The wife of one of China's most famous politicians has gone on trial accused of murdering the British businessman Neil Heywood.
It is a case which has brought sharp focus on the inner wranglings of the ruling Chinese Communist party, with some analysts saying it is the biggest crisis the government has faced since the Tiananmen Square massacre.
Mr Heywood was found dead in his hotel room in the Chinese mega-city of Chongqing last November. For 20 years he had worked in China, introducing British clients to the country's wealthy and powerful.
But it was his contacts with Bo Xilai and Bo's wife Gu Kailai which the Chinese authorities say cost him his life. Gu Kailai and an orderly called Zhang Xiaojun have been charged with Mr Heywood's murder.
When Gu Kailai - famous in her own right as a big-hitting lawyer - was charged a few weeks ago, Xinhua said a police investigation found that she and her son Bo Guagua had "come into conflict" with Mr Heywood over "economic interests".
It claimed as a result she was worried about threats from Mr Heywood over her son's security. The wording of the Xinhua statement was very telling - what those threats are exactly or whether they are true we will probably never know.
Sky News has learnt that a lawyer the family wanted to appoint for Gu Kailai has been refused access to her and to case documents. Instead Gu Kailai has had two lawyers appointed for her by the state.
The precise circumstances of Mr Heywood's death are wrapped up in the bizarre tale of a top policeman who fled to a US consulate, claiming he had information linking Gu Kailai to Heywood's murder.
That was three months after Heywood's body was found - and had former police chief Wang Lijun not made that fateful journey, Heywood's death would probably have gone done as nothing more notorious than a British man dying of natural causes whilst overseas.
When Heywood's body was found in his Chongqing hotel room the police said he had died of excessive alcohol or a heart attack. He was cremated without a post-mortem examination within a few days, apparently with the agreement of his Chinese wife Wang Lulu.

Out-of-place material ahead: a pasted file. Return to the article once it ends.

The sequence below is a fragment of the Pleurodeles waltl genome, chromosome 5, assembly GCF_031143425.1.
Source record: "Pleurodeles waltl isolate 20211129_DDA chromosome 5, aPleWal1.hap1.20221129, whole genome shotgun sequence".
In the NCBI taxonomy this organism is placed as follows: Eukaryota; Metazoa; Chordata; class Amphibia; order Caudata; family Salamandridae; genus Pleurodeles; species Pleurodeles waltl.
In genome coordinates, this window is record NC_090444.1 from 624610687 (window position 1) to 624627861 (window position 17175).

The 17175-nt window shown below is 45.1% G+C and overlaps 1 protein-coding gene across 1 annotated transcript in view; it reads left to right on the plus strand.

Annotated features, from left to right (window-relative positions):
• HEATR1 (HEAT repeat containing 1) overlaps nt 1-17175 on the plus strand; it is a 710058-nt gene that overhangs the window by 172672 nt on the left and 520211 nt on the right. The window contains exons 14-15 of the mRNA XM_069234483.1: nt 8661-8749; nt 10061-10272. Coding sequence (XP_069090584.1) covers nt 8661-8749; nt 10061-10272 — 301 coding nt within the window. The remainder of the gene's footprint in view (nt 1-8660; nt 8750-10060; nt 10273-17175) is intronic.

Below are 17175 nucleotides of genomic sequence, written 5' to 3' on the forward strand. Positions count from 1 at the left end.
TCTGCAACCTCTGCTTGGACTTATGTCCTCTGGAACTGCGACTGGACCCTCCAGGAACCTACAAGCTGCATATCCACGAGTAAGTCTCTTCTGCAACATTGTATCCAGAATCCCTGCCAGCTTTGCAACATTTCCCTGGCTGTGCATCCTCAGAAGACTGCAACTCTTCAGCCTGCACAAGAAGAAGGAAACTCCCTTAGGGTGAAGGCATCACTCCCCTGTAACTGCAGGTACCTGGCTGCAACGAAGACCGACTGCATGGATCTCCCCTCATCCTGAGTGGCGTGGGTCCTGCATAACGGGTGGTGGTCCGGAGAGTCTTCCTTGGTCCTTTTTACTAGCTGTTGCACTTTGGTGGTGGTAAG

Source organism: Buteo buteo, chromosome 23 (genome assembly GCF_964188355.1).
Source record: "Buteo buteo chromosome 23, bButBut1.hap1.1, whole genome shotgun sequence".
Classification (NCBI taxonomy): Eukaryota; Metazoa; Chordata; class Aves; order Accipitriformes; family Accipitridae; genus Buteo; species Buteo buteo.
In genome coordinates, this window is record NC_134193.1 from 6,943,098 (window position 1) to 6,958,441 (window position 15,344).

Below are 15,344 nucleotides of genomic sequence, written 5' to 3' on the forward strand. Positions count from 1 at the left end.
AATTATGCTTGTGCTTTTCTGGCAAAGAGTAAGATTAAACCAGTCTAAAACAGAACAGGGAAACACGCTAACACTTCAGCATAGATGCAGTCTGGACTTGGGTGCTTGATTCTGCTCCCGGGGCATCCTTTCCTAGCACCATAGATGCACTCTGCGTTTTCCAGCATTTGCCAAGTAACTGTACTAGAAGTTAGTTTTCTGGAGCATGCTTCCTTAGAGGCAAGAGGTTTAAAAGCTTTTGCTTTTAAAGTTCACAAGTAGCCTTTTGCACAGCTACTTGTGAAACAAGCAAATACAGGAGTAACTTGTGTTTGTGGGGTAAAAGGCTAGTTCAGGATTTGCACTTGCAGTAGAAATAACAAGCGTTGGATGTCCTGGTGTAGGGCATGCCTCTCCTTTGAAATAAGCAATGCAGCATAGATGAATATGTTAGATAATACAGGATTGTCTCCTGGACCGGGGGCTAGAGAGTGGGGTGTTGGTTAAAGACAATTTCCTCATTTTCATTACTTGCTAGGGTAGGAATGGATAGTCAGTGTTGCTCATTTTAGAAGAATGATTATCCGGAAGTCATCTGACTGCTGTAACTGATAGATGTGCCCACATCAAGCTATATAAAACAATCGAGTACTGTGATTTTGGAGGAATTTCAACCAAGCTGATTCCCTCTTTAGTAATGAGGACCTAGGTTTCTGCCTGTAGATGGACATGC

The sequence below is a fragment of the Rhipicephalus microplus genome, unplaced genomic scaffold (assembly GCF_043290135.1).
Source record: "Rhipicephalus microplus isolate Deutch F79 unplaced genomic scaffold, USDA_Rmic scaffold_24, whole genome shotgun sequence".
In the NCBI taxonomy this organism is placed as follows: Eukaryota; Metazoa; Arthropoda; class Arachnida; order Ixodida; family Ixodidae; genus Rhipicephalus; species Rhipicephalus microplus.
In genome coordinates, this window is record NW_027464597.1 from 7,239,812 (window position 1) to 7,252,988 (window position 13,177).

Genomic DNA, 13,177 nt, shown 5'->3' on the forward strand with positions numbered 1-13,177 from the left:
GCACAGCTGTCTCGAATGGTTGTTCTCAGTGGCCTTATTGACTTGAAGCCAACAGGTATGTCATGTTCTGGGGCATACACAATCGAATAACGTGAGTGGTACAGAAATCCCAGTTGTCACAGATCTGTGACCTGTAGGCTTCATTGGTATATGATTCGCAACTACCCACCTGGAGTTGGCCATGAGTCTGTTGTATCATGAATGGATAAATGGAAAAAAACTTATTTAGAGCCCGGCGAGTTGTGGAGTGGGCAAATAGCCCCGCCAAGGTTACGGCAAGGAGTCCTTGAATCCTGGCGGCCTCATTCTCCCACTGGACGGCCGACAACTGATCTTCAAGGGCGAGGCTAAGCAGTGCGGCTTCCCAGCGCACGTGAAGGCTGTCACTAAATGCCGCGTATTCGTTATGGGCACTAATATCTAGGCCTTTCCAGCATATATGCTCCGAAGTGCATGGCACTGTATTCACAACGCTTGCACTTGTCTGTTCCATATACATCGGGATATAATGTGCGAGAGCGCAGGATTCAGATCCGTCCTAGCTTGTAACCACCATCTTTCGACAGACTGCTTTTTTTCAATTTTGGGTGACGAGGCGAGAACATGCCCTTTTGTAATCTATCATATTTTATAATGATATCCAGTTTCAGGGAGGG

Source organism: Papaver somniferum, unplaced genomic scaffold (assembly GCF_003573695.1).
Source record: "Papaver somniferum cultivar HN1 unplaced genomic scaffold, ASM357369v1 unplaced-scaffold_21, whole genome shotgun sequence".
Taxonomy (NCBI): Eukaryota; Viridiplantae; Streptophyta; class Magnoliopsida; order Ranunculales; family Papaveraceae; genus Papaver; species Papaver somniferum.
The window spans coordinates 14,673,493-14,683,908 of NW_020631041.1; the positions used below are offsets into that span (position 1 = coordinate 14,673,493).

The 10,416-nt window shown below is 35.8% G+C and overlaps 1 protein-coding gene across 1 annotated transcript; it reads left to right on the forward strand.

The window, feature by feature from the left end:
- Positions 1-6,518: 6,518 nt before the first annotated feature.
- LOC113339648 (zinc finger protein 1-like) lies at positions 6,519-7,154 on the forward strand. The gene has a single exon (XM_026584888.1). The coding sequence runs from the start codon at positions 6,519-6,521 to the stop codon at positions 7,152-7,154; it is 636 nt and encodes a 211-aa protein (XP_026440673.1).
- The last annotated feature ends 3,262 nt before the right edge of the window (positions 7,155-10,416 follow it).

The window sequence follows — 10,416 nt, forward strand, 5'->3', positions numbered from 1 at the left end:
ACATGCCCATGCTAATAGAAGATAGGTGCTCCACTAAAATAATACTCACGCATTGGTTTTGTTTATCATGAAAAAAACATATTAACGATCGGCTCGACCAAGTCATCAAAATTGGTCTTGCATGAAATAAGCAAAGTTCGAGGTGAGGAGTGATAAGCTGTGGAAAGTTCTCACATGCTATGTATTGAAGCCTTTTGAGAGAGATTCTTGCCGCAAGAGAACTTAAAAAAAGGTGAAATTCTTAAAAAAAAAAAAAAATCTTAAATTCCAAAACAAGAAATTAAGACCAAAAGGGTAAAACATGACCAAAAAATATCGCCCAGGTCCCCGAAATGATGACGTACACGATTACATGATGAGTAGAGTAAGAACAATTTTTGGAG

But Wang Lijun not only claimed to have new information about the case linking Mr Heywood's body to Bo Xilai's family. He also said he had DNA evidence taken from Mr Heywood's body - something that he had failed to mention during the previous months.
Mr Wang claimed he had gone to the consulate in fear - believing Bo Xilai wanted to have him killed.
It has been suggested the powerful Mr Bo refused to protect his police chief who was being investigated over corruption allegations. Two weeks later, Bo Xilai was sacked as party chief of Chongqing and then as a member of the powerful 25-member Politburo.
The government says he is being investigated for as yet unspecified "party indescretions". For Bo Xilai, who was manoeuvring for a spot on the most powerful top tier of Chinese politicians - the Standing Committee of the Politburo - it was a spectacular fall from grace just months ahead of a once-a-decade leadership change in China.
As Gu Kailai goes on trial accused of poisoning and murdering Mr Heywood, Bo Xilai's fate is still to be announced.
The state has never directly accused him of being involved with the murder - and by dealing with him on his own it is clear the party wants to separate him from the charges against Gu Kailai.
If found guilty Gu Kailai is likely to face a life sentence or the death penalty.
But whatever happens to her now, Bo Xilai's career is over. And that is a political convenience which will suit his enemies as China heads into an autumn of political change - in a one-party state which forever fears instability amongst the masses.